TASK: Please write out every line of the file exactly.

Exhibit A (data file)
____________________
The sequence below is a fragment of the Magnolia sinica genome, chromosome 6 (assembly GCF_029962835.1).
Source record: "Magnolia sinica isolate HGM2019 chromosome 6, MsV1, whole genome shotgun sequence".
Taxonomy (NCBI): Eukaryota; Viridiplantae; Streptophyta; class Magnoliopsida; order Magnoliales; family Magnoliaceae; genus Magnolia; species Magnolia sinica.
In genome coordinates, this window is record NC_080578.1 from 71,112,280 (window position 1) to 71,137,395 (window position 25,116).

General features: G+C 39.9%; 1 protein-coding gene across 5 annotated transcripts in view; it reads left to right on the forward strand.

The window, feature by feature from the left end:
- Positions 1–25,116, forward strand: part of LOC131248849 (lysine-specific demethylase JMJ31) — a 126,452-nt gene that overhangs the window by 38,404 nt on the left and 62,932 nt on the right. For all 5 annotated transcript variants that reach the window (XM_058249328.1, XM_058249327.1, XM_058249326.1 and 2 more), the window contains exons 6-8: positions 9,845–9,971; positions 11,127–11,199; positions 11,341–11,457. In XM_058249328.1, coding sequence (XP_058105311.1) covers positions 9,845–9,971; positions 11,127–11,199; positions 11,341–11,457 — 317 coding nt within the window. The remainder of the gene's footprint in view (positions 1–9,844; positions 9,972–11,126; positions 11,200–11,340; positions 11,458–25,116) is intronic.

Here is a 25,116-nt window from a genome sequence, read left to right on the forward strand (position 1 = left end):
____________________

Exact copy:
The sequence below is a fragment of the Magnolia sinica genome, chromosome 6 (assembly GCF_029962835.1).
Source record: "Magnolia sinica isolate HGM2019 chromosome 6, MsV1, whole genome shotgun sequence".
Taxonomy (NCBI): Eukaryota; Viridiplantae; Streptophyta; class Magnoliopsida; order Magnoliales; family Magnoliaceae; genus Magnolia; species Magnolia sinica.
In genome coordinates, this window is record NC_080578.1 from 71,112,280 (window position 1) to 71,137,395 (window position 25,116).

General features: G+C 39.9%; 1 protein-coding gene across 5 annotated transcripts in view; it reads left to right on the forward strand.

The window, feature by feature from the left end:
- Positions 1–25,116, forward strand: part of LOC131248849 (lysine-specific demethylase JMJ31) — a 126,452-nt gene that overhangs the window by 38,404 nt on the left and 62,932 nt on the right. For all 5 annotated transcript variants that reach the window (XM_058249328.1, XM_058249327.1, XM_058249326.1 and 2 more), the window contains exons 6-8: positions 9,845–9,971; positions 11,127–11,199; positions 11,341–11,457. In XM_058249328.1, coding sequence (XP_058105311.1) covers positions 9,845–9,971; positions 11,127–11,199; positions 11,341–11,457 — 317 coding nt within the window. The remainder of the gene's footprint in view (positions 1–9,844; positions 9,972–11,126; positions 11,200–11,340; positions 11,458–25,116) is intronic.

Here is a 25,116-nt window from a genome sequence, read left to right on the forward strand (position 1 = left end):